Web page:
Archives for category: Regional

by David Tucker

I walked into the K-mart in West Orange, New Jersey
to waste some time, avoiding my work at the paper,
letting lunch hour go another hour on a Friday afternoon,
and found the place almost empty, slow as weather,
a museum of itself. Three or four customers
wandered the aisles unhurried considering
the ninety-nine dollar suits and the death of god
or lifting the arms of fall jackets hung in rows
of moody browns and blues, thinking
what good is the death penalty. Clerks read newspapers
and talked in a listless hum, offering solutions
to the gas crisis while leaning across counters,
bright shirts labeled Clearance, whispered
when I walked through them, the jewelry bins
shined in late afternoon sun, calling there is still
time to buy something that will change your life.
At the concession stand a ragged customer
in a dirt-shined suit chewed on a chocolate donut
and sipped black coffee, looking past the parking lot,
carefully considering his choice for secretary of state.
A few more shoppers were getting out of their cars,
a child straggled along from a hand
And the heavy grandmother who ran that little
dining section stared at a wheel of hotdogs
that turned under yellow baking light sweating
beads of fat and Elvis sang his heart out
on the muzak spool to the people in the hour
that seemed it might never end.


(Photo of David Tucker in the newsroom of the Newark Star-Ledger by Keith Meyers for the New York Times, ALL RIGHTS RESERVED. Read an article about the author at

ABOUT THE AUTHOR: Journalist and poet David Tucker grew up in Tennessee. He earned a BA at the University of Michigan at Ann Arbor, where he studied with poet Donald Hall. Booklist critic Donna Seaman has described his poems as “deceptive in their sturdy plainness . . . inlaid with patterns as elegant as the swoop of swallows, and images as startling and right as a cat’s bowl of milk shimmering as its ‘moon god.’” His debut collection, Late for Work (2006), was awarded the Katharine Bakeless Nason Prize by judge Philip Levine. Donald Hall, a former US poet laureate, appointed Tucker a Witter Bynner Foundation Fellow in 2007. A newspaper editor for more than 25 years, Tucker is an editor for the Metro section of the Newark Star-Ledger newspaper, where he was part of the team that won the 2005 Pulitzer Prize for Breaking News Reporting. (Source:

by James Whicomb Riley

I come upon it suddenly, alone–
A little pathway winding in the weeds
That fringe the roadside; and with dreams my own,
I wander as it leads.

Full wistfully along the slender way,
Through summer tan of freckled shade and shine,
I take the path that leads me as it may–
Its every choice is mine…

(Read the entire poem at

Photo: Actor James Dean (1931-1955), an Indiana native, reads from THE COMPLETE POETICAL WORKS OF JAMES WHITCOMB RILEY. James Whitcomb Riley (1849-1916), born in Greenville, Indiana, was known as the “Hoosier” poet.  (For the record, Indiana is the Hoosier State — and “hoosier” is a term for someone from Indiana.)


Morning on Pier 86, New York City, October 30, 2012.

(Photo by Mike G, via New York Times)


A dog looks out from an open window as its companion takes pictures from a car parked near the seawall in Scituate, Massachusetts. Photo by Elise Amendola/AP, Oct. 29, 2012. 


East River (New York City) by Edward Hopper (1920)

The calm after Hurricane Sandy in New York City made me think of the above painting by Edward Hopper (1882-1967).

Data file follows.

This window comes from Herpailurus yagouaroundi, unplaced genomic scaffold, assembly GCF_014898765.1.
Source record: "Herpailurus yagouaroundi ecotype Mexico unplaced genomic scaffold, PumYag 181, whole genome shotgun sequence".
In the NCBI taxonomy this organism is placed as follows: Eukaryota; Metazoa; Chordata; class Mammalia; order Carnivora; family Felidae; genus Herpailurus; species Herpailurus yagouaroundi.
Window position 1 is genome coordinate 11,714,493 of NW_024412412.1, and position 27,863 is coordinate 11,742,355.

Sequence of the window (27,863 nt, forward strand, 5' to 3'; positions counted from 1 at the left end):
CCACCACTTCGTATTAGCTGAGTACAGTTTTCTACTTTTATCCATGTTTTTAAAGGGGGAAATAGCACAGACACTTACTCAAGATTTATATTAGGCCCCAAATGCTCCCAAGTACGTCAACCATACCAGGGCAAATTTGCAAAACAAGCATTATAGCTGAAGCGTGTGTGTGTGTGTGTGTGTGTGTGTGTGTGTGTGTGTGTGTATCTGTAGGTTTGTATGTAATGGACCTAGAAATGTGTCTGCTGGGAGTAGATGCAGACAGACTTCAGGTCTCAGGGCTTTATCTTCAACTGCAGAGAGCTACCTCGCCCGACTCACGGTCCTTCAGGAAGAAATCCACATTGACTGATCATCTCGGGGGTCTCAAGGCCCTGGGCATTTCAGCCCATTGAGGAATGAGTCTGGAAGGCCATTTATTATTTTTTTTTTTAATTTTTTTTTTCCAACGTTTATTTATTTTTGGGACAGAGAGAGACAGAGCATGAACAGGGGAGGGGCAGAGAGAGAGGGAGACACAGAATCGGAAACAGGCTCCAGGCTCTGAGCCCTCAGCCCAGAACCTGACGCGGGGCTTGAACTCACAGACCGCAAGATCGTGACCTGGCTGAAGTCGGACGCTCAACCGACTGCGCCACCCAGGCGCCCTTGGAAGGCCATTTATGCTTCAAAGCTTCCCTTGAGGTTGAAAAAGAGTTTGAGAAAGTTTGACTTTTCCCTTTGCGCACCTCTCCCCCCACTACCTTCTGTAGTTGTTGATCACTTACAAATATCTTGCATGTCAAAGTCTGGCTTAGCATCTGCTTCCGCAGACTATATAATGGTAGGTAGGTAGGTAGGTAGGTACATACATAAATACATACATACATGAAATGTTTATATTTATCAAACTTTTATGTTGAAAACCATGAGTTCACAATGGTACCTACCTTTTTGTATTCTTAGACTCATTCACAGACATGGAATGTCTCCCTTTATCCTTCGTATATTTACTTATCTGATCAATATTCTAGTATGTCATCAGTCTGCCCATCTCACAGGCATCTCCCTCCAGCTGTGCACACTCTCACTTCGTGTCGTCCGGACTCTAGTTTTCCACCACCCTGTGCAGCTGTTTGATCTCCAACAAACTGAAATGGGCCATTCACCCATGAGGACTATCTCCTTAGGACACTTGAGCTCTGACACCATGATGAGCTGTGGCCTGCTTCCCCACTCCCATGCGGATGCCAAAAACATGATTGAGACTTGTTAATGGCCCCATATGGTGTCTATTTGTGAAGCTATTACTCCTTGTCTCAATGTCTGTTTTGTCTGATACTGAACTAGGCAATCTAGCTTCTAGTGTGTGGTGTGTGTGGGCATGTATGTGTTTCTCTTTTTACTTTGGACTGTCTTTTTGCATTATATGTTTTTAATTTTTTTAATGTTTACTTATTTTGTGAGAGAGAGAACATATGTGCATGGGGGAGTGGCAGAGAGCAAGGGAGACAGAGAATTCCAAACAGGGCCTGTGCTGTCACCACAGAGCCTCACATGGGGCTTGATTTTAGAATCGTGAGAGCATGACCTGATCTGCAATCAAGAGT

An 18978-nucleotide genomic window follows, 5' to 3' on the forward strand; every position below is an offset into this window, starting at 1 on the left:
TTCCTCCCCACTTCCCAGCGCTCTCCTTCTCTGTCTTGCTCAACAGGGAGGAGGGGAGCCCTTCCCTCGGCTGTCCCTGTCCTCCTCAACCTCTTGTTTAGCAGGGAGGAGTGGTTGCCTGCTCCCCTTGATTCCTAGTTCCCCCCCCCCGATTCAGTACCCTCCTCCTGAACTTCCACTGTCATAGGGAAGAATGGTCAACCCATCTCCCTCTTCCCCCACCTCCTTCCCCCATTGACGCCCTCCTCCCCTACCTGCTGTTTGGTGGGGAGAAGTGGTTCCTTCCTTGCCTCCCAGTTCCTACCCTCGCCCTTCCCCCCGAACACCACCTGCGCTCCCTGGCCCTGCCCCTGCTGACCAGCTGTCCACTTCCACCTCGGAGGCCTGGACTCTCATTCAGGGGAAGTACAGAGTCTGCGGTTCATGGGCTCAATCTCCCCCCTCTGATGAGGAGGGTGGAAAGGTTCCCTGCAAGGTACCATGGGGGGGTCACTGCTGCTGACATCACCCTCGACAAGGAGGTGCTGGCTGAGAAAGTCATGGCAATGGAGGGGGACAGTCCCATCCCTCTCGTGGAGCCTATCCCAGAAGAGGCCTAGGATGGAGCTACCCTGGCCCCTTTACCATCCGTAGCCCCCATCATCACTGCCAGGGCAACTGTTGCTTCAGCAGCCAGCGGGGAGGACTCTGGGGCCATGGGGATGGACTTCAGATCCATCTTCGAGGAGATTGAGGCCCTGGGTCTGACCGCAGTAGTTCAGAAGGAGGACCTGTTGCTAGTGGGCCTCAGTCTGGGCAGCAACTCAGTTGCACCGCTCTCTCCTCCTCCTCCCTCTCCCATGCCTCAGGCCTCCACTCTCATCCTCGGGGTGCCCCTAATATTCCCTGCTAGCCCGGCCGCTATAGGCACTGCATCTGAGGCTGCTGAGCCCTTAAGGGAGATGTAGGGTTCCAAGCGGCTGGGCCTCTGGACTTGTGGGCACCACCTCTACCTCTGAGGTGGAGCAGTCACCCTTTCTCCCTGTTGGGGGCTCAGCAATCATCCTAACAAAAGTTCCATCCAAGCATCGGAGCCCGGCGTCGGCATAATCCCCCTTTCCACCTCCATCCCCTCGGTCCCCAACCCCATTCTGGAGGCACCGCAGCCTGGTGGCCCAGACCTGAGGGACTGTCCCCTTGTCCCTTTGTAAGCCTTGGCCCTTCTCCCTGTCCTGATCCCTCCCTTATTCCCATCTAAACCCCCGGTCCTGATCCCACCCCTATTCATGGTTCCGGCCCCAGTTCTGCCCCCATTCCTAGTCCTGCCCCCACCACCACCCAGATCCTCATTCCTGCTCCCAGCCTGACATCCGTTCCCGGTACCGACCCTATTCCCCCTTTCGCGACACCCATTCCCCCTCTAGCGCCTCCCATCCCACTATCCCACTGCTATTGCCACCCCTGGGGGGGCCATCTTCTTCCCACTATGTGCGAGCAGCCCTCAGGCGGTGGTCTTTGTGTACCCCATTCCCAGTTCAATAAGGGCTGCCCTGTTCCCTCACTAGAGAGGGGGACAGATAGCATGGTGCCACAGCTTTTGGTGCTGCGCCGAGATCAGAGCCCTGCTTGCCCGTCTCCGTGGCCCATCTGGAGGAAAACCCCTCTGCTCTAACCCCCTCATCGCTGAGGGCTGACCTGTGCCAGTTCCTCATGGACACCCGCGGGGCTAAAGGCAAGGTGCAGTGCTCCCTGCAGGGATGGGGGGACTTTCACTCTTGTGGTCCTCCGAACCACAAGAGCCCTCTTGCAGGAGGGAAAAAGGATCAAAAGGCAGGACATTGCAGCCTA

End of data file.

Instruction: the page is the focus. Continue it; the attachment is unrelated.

A man watches the rising tide in Battery Park as Hurricane Sandy makes its approach in New York. (Andrew Kelly/Reuters, Oct. 29, 2012)

Today, our thoughts are with the people from Georgia to Maine affected by Hurricane Sandy.  There are no words that can adequately express our concern, but we just wanted to thank all the brave souls — rescue workers, firefighters, medical personnel, and others — who have helped (and continue to assist) the weak, sick, infirm, and those in harm’s way.

Of the hundreds of Sandy-related photos I’ve viewed during the past few days, the one featured above by Andrew Kelly of Reuters is my favorite. In fact, I’ll go so far as to say that this is one of the best photographs I’ve ever seen — anywhere, anytime.

The photo’s composition is masterful — the top bar of the fence parallel with the horizon line, the man in the foreground facing the Statue of Liberty in the distance, the ripples on the ocean mirrored by the rippled water on the ground, the bench on the right a counterpoint to Liberty Island beyond.

Then there’s the man in blue standing on the left-hand bench looking out to sea like an explorer. I was going to call the color of his pants and jacket  “Titian blue,” but this photo is reminiscent of a Edward Hopper painting — and I didn’t want to mix my art-related metaphors.

While I couldn’t find any Hopper paintings of “man on shore facing impending storm,” I did find many of people facing the vast sea, even if they were just sitting on the beach. The man in blue in this photo doesn’t want to stay home. He is a New Yorker and he wants to be where the action is. He wants to meet and greet Sandy, wants to see what she’s all about. And if this whole storm took him by surprise and he’s unprepared, no problem — he’s a New Yorker and will improvise, just give him some Glad Bags and he’ll make himself some rain boots.

This photo speaks volumes more to me, but, for now, I think I’ll just leave it at that.


Photo: “It’s almost eerie that the city that never sleeps is at a standstill” by Kavita Dalal. 


Photo: “A gull stands in the water washing over Fisherman’s Pier” [in West Haven, CT] by Gary F. Spinner. 


Photo: “Bayville Beach, New York, on Sunday {10/28/12]. My daughter watches the whitecaps and birds circle” by Eloise Halpern. 


Photo: “Looking west on Emerald Isle, NC, as Sandy moves away,” by E. Crane, 10/29/12.